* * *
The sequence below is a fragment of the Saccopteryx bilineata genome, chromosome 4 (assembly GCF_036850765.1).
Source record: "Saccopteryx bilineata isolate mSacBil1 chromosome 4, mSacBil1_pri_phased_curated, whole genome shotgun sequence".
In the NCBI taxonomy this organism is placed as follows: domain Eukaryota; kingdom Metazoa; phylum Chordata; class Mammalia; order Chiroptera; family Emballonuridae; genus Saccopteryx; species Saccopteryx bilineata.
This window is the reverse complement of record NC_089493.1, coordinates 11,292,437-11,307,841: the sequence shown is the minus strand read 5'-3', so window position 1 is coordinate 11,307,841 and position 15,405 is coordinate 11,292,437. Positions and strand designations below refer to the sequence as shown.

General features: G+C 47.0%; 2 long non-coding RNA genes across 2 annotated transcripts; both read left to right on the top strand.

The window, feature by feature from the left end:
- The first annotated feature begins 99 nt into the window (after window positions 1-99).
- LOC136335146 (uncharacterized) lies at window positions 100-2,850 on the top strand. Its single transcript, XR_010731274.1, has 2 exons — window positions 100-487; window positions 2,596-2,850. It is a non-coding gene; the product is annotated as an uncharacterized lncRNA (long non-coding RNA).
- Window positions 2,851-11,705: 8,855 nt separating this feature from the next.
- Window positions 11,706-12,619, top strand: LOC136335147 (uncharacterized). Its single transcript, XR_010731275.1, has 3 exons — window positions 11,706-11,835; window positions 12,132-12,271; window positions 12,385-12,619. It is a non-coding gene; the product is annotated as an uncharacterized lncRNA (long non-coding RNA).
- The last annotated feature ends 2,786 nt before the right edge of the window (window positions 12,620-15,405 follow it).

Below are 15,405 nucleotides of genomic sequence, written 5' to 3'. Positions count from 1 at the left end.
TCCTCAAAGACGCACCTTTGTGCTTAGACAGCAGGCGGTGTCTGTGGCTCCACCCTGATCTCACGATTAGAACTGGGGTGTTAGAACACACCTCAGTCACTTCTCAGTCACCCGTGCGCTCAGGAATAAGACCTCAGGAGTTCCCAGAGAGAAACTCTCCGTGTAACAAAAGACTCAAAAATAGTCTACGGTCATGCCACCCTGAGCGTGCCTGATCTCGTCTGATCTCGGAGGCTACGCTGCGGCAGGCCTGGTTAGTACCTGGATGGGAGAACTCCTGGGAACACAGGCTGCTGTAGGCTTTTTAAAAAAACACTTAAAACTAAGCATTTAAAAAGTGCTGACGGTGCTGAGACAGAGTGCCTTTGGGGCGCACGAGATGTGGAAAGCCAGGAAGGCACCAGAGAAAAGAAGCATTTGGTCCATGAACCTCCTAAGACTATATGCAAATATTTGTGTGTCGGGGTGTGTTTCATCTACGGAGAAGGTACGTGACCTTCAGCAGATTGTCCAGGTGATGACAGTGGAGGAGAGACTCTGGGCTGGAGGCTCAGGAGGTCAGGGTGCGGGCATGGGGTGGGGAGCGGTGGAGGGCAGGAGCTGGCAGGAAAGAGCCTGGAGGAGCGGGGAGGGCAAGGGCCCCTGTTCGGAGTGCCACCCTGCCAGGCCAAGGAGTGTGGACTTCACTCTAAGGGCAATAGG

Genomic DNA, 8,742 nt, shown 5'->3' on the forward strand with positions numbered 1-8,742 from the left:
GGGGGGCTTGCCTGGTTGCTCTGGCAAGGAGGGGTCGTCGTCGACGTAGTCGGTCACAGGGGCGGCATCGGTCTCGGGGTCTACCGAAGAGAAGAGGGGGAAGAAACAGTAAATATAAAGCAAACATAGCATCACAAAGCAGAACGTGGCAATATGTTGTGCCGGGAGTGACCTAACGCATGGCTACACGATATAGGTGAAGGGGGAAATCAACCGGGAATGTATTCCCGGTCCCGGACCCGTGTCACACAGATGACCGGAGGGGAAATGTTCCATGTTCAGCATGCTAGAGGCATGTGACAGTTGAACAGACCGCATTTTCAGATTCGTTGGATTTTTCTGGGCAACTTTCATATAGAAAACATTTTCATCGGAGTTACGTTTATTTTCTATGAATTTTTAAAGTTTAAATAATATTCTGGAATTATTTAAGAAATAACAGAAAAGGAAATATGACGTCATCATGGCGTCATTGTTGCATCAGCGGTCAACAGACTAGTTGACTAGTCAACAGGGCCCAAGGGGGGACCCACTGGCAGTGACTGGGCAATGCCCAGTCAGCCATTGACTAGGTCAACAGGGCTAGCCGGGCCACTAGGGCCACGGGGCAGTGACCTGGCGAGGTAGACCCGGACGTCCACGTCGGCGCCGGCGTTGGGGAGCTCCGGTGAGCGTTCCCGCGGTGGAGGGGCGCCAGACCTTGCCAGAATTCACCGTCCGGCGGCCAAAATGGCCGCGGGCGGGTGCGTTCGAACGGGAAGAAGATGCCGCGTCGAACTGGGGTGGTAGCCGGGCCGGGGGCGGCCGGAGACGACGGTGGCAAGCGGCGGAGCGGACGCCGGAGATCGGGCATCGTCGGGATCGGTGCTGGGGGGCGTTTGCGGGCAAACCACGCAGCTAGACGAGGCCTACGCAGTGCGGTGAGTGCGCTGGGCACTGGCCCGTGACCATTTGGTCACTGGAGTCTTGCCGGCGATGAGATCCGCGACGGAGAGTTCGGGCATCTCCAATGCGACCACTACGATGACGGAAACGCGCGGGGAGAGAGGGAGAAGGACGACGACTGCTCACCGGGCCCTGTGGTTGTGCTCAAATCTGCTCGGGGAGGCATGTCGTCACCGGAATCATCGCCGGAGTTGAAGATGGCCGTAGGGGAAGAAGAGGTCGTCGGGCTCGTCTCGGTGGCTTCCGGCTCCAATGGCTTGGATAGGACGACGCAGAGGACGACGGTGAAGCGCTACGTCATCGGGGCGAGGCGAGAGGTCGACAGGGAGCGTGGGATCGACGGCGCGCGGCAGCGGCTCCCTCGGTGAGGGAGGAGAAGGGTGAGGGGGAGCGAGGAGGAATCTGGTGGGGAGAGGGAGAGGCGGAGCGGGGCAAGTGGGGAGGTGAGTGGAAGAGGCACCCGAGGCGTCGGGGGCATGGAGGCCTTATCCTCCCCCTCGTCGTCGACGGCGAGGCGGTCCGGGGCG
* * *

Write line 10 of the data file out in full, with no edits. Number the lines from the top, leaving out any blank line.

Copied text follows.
- Window positions 11,706-12,619, top strand: LOC136335147 (uncharacterized). Its single transcript, XR_010731275.1, has 3 exons — window positions 11,706-11,835; window positions 12,132-12,271; window positions 12,385-12,619. It is a non-coding gene; the product is annotated as an uncharacterized lncRNA (long non-coding RNA).